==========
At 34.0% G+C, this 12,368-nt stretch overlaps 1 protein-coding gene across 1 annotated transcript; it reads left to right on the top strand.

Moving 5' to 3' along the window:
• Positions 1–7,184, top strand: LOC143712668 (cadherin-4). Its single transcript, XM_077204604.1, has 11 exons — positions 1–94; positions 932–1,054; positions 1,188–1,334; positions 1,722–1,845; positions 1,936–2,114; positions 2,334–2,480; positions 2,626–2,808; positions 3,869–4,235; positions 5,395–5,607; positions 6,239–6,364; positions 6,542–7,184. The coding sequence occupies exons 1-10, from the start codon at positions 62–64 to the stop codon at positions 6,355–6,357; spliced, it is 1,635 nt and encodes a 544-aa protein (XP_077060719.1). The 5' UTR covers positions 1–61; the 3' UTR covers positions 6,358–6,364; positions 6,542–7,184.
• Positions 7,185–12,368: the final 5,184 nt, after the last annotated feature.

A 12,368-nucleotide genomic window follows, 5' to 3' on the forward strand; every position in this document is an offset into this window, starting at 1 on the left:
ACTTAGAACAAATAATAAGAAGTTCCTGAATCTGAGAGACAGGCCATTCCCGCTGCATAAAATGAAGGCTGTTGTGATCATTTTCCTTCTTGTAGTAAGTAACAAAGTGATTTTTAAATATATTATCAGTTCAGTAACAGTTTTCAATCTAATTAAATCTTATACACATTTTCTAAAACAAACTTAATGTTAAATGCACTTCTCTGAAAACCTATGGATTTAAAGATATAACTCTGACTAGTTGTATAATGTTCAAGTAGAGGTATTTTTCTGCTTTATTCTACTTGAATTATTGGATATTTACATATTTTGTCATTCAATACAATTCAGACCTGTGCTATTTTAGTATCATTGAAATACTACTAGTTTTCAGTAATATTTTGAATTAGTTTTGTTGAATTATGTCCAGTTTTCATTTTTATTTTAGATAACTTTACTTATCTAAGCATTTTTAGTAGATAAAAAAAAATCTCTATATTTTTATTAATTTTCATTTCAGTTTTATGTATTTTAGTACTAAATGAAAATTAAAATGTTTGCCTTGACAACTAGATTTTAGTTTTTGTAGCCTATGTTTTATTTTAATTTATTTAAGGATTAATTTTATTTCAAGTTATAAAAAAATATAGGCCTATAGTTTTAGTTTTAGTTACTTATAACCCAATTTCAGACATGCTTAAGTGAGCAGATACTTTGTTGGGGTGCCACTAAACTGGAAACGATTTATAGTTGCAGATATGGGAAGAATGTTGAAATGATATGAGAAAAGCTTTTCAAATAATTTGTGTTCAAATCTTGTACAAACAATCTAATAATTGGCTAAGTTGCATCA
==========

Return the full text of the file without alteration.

At 34.0% G+C, this 12,368-nt stretch overlaps 1 protein-coding gene across 1 annotated transcript; it reads left to right on the top strand.

Moving 5' to 3' along the window:
• Positions 1–7,184, top strand: LOC143712668 (cadherin-4). Its single transcript, XM_077204604.1, has 11 exons — positions 1–94; positions 932–1,054; positions 1,188–1,334; positions 1,722–1,845; positions 1,936–2,114; positions 2,334–2,480; positions 2,626–2,808; positions 3,869–4,235; positions 5,395–5,607; positions 6,239–6,364; positions 6,542–7,184. The coding sequence occupies exons 1-10, from the start codon at positions 62–64 to the stop codon at positions 6,355–6,357; spliced, it is 1,635 nt and encodes a 544-aa protein (XP_077060719.1). The 5' UTR covers positions 1–61; the 3' UTR covers positions 6,358–6,364; positions 6,542–7,184.
• Positions 7,185–12,368: the final 5,184 nt, after the last annotated feature.

A 12,368-nucleotide genomic window follows, 5' to 3' on the forward strand; every position in this document is an offset into this window, starting at 1 on the left:
ACTTAGAACAAATAATAAGAAGTTCCTGAATCTGAGAGACAGGCCATTCCCGCTGCATAAAATGAAGGCTGTTGTGATCATTTTCCTTCTTGTAGTAAGTAACAAAGTGATTTTTAAATATATTATCAGTTCAGTAACAGTTTTCAATCTAATTAAATCTTATACACATTTTCTAAAACAAACTTAATGTTAAATGCACTTCTCTGAAAACCTATGGATTTAAAGATATAACTCTGACTAGTTGTATAATGTTCAAGTAGAGGTATTTTTCTGCTTTATTCTACTTGAATTATTGGATATTTACATATTTTGTCATTCAATACAATTCAGACCTGTGCTATTTTAGTATCATTGAAATACTACTAGTTTTCAGTAATATTTTGAATTAGTTTTGTTGAATTATGTCCAGTTTTCATTTTTATTTTAGATAACTTTACTTATCTAAGCATTTTTAGTAGATAAAAAAAAATCTCTATATTTTTATTAATTTTCATTTCAGTTTTATGTATTTTAGTACTAAATGAAAATTAAAATGTTTGCCTTGACAACTAGATTTTAGTTTTTGTAGCCTATGTTTTATTTTAATTTATTTAAGGATTAATTTTATTTCAAGTTATAAAAAAATATAGGCCTATAGTTTTAGTTTTAGTTACTTATAACCCAATTTCAGACATGCTTAAGTGAGCAGATACTTTGTTGGGGTGCCACTAAACTGGAAACGATTTATAGTTGCAGATATGGGAAGAATGTTGAAATGATATGAGAAAAGCTTTTCAAATAATTTGTGTTCAAATCTTGTACAAACAATCTAATAATTGGCTAAGTTGCATCA